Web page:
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Two thoughts on dismal finances

April 12, 2010

Peter Baldwin’s Narcissism of Minor Differences is a thoroughly interesting book, if not entirely persuasive in its thesis that the difference between America and Europe, beyond their stereotypes of each other, are mostly alike. In the context of America’s new health care legislation and the rising tide of discontent with America’s high debt and deficits, two points stand out as significant.

The first is that, contrary to the complaints of many American liberals, the US tax system is already quite progressive, even if the distribution of incomes is not. Though on some indices it is just middle of the pack, it ranks ahead of progressive paragons Sweden and Denmark. When we measure the amount of US taxes paid for by the highest earners, we find around that the top 10% of taxpayers pay for roughly half of American taxes, more than European countries. The idea that “the rich” can pay for large amounts of government spending, whether for the warfare or welfare state, and leave the middle class or even lower class alone, is fallacious. European countries extract a higher percentage of their GDP from taxes because they levy consumption taxes such as the VAT and extend high marginal rates onto the American middle classes.

This is not to say that the American economic model is progressive simply because its revenue stream is. It should probably not come as a surprise that a government mostly reliant on the incomes of the wealthy and upper middle class is relatively more responsive to their concerns than those who pay a tiny amount of taxes. But Americans who think that paying down the debt or expanding the welfare state is a question of raising taxes only on “the rich” are kidding themselves…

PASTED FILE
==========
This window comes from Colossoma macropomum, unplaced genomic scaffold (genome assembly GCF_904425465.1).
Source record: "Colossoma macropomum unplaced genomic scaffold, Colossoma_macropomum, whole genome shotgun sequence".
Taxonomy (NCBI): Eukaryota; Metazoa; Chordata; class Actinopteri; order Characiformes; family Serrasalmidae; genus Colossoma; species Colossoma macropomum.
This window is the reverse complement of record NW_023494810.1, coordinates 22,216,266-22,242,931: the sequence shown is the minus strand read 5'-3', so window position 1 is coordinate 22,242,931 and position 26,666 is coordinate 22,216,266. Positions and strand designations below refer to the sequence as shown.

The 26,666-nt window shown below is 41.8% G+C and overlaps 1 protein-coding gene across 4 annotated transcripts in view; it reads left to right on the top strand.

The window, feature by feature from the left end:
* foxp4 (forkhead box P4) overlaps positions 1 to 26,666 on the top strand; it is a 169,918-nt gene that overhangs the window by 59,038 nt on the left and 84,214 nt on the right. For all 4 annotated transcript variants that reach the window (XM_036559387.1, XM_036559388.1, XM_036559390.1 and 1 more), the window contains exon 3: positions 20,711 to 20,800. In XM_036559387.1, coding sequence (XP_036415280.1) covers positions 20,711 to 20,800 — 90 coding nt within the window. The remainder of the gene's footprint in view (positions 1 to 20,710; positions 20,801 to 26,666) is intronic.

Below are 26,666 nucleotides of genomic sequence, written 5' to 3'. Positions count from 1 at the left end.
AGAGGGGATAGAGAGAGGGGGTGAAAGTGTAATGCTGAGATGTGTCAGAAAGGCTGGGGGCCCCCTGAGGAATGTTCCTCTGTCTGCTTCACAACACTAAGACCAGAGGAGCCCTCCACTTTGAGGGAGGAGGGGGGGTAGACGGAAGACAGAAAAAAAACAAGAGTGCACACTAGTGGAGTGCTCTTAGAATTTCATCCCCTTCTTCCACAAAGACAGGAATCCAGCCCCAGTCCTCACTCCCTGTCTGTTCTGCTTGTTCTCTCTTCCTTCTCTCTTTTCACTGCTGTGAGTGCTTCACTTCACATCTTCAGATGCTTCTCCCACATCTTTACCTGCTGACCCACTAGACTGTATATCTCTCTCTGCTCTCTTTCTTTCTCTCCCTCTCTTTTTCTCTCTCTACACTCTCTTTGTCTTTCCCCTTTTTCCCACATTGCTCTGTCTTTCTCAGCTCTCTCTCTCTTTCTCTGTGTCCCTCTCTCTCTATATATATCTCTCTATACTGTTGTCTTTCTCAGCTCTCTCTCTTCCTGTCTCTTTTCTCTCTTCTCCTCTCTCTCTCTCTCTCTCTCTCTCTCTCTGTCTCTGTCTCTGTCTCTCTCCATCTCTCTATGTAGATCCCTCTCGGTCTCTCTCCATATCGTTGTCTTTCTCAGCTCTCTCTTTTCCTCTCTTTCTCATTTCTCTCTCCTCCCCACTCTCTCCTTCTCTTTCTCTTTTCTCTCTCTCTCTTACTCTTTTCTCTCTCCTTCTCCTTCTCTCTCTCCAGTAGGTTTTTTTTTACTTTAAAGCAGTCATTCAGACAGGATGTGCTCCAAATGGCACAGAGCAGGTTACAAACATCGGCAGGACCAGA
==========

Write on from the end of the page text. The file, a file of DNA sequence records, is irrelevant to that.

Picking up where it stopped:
The second statistic is on government health care expenditures. It is funny to hear Americans fret about the “socializing” of health insurance and the notion of the government spending vast sums on health care, because since Medicare and Medicaid, all this has come to pass. We spend more per person on government health care than almost any country, and that is just on the old, poor, and veterans. Lest this seem too harsh on conservatives, this is also a reminder that regardless of whatever else Obama accomplished, making deep reforms to our inefficient government health care systems, and not simply (or even primarily) our private care, will be vital to achieving a solvent welfare state.

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